At the back of the hill

Warning: If you stay here long enough you will gain weight! Grazing here strongly suggests that you are either omnivorous, or a glutton. And you might like cheese-doodles.
BTW: I'm presently searching for another person who likes cheese-doodles.
Please form a caseophilic line to the right. Thank you.

Tuesday, June 07, 2016


Around four o'clock is when the Cantonese metabolism desires a tasty tea-time snack. Having recently scored some pork siumai and cheung fan with fresh shrimp, I was in a perfect position to listen in. I had already ascertained that the chicken buns were sold out, the choiyiuk bau were sold out, the gauchoi gau were sold out ......

Clearly I should have gotten out of the house earlier. Before so many tasty snackipoos had been enjoyed by OTHER people. But I was fortunate. Customers were flocking in behind me as I ate, and leaving bitterly disappointed, or settling for won ton noodle soup.
Won ton noodle soup is wonderful, but if you have your heart set on something else, it doesn't taste quite so good.
Several of the customers were lively young persons, lean and hungry.
At that age, their metabolism is running overtime.
Ravenous teenagers.

"How can you be sold out of jook? It's all gone? What kind of cruel world is this? Oh woe! Oh woe!"

Well, that's not QUITE how it was vocalized. But everyone who wanted jook came close. There were at least six of them during the time that I was happily enjoying the tender fresh shrimp enveloped in steamed rice sheet and fatty ground pork with a touch of black mushroom, dab of salted egg yolk on top to distinguish it from the regular beef siumai. I am not particularly fond of beef siumai.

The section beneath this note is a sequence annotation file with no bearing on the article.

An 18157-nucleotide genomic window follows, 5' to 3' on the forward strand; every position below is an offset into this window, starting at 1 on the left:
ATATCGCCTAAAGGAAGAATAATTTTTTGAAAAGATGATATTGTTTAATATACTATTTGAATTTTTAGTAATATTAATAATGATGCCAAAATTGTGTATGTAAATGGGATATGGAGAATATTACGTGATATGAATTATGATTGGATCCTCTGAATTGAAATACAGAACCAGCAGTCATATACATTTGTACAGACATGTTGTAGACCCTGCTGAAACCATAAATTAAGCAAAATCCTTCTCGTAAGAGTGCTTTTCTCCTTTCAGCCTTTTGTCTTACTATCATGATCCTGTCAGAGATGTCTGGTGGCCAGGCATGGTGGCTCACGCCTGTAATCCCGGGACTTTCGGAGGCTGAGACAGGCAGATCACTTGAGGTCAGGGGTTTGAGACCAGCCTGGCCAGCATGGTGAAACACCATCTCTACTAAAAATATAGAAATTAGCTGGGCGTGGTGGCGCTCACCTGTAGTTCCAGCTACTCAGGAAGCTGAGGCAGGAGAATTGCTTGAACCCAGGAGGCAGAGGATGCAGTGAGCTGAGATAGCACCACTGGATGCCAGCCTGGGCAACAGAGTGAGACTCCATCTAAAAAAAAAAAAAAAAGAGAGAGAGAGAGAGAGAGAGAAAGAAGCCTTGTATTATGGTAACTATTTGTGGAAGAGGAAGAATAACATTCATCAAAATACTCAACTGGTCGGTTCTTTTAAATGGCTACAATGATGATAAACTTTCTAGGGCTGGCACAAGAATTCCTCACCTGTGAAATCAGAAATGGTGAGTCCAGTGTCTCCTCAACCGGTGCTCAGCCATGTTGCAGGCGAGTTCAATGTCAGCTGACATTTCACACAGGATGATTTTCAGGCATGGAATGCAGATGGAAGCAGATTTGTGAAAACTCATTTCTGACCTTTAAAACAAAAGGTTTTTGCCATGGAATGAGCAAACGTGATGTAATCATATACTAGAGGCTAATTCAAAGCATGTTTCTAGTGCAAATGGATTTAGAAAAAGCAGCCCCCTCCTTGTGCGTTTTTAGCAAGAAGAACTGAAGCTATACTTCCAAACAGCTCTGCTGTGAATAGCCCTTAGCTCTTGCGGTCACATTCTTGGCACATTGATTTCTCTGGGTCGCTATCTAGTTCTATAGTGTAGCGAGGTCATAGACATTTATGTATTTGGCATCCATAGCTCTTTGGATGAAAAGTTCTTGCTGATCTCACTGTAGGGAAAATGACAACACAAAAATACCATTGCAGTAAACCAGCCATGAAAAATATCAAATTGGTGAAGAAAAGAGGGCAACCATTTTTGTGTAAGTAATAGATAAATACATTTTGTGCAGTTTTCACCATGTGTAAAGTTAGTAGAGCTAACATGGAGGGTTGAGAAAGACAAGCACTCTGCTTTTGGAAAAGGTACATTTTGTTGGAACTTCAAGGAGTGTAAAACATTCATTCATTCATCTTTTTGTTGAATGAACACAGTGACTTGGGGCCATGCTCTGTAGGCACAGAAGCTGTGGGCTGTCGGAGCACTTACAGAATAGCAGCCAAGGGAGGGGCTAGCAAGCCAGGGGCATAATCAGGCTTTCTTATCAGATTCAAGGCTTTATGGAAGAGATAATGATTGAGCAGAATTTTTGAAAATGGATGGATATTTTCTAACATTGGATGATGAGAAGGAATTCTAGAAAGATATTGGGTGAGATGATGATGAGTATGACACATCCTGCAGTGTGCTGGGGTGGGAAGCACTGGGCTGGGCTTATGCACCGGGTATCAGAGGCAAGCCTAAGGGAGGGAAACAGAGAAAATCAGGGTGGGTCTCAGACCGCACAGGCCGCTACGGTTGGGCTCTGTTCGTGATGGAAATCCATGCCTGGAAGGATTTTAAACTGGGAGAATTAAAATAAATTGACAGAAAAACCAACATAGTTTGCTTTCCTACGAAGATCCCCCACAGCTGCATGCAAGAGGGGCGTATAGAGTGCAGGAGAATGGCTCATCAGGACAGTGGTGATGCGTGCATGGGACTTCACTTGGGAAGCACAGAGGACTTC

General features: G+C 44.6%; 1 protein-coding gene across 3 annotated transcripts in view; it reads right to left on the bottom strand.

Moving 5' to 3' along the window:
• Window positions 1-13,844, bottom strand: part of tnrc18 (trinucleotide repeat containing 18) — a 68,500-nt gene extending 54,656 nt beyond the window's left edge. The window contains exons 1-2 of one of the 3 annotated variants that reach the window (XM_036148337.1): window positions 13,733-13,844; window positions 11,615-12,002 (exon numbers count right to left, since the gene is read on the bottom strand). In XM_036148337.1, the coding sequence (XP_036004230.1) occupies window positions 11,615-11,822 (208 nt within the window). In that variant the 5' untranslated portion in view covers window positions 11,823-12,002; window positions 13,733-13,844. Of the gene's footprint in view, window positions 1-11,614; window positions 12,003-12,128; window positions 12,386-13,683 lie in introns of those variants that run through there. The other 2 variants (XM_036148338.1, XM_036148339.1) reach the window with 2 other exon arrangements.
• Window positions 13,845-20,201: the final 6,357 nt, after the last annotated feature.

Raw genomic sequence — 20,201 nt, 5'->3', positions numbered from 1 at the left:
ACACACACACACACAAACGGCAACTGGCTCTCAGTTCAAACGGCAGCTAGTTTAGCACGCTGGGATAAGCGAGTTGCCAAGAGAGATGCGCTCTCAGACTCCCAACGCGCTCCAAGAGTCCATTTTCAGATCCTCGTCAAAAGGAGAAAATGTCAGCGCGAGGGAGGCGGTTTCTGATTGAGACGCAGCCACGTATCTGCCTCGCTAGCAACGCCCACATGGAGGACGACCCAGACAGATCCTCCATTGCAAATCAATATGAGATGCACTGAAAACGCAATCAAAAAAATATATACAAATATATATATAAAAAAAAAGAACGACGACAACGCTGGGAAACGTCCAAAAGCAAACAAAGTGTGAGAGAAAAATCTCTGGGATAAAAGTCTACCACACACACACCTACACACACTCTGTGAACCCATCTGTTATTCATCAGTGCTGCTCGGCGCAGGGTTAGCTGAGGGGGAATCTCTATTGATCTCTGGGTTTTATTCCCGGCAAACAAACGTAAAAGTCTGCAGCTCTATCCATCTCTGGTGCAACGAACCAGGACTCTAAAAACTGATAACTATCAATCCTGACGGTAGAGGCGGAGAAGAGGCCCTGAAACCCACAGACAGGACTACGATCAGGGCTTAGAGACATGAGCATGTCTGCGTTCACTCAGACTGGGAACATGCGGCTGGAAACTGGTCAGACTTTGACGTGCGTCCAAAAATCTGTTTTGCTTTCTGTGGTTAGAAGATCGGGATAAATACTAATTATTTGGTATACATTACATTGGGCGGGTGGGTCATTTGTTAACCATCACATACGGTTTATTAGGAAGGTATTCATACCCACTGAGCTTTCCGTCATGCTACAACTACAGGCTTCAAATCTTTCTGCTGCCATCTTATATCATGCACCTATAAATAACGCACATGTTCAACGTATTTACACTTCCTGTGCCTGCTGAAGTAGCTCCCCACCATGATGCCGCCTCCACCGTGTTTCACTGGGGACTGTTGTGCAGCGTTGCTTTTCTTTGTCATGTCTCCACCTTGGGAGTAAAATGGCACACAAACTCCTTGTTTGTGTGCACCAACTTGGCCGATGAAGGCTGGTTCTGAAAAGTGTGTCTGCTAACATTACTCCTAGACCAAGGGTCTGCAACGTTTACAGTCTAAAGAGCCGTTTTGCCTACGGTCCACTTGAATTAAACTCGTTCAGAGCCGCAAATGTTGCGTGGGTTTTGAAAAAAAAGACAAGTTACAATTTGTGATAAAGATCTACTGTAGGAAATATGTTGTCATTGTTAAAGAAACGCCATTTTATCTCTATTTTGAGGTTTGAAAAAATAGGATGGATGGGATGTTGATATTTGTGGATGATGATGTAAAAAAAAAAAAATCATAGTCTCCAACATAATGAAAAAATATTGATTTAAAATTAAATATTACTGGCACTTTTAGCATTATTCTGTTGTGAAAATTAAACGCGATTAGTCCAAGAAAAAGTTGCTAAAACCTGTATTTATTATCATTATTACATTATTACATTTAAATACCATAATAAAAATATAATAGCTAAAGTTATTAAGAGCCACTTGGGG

But I just love fatty pork.

Slight sidetrack: when everyone in view is speaking Cantonese, some white tourists may not realize that they are still fully intelligible. A couple came in and got some baked barbecue buns, and as the counterwoman was bagging them, the woman patted her man on the backside and softly said: "I just love your hairy buns, sweetie".

No, there was not a sudden silence.

The moment they left, however, one of the teenage girls scarfing down won ton noodle soup snorted, and her companion hissed "wah, neige HAIRY BUNS ho hoh-oige!" All four girls at the table laughed.
The old gentleman next to me was smiling broadly.
His wife, on the other side, scowled.
Maybe it was envy?

Me? I just pretended I wasn't there. Despite being a white male, I don't know nuttin' about hairy buns.

[FOOD NOTES: Chicken buns: 雞飽 'gai bau'. Choi yuk bau: pork and pickled vegetable bun. 菜肉飽. Gau choi gau: 韭菜餃 chive dumpling. Wonton noodle soup: 雲吞湯麵 'wantan tong min'. Jook: congee 粥. Fresh shrimp in rice sheet noodle: 鮮蝦腸粉 'sin haa cheung fan'. Pork siumai: 豬肉燒賣 'chyu yiuk siu mai'. Black mushroom: 香菇 'heung gu'. Salted egg: 鹹蛋 'haam daan'. Beef siu mai: 牛肉燒賣 'ngau yiuk siu mai'. Fatty pork: 肥肉 、肥豬肉 'fei yiuk', 'fei chyu yiuk'. Baked barbecue buns: 焗嘅叉燒飽 'guk-ge charsiu bau'.]

I'm still somewhat surprised that they ran out of jook too.
Obviously their jook is something special.
I think I should try it.

Now, to dispell your notion that Cantonese people are all sweetness and light, and have nothing else going for them than nibbling on good things to eat, let me quote the young lady breaking up with her white boyfriend in the middle of Stockton Street: "I ain't no helpless little Oriental woman, I don't do that obedient shit".

Strong words. I have to suspect the food was involved.

Maybe he interfered with her snack.

Stupid git.

NOTE: Readers may contact me directly:
All correspondence will be kept in confidence.


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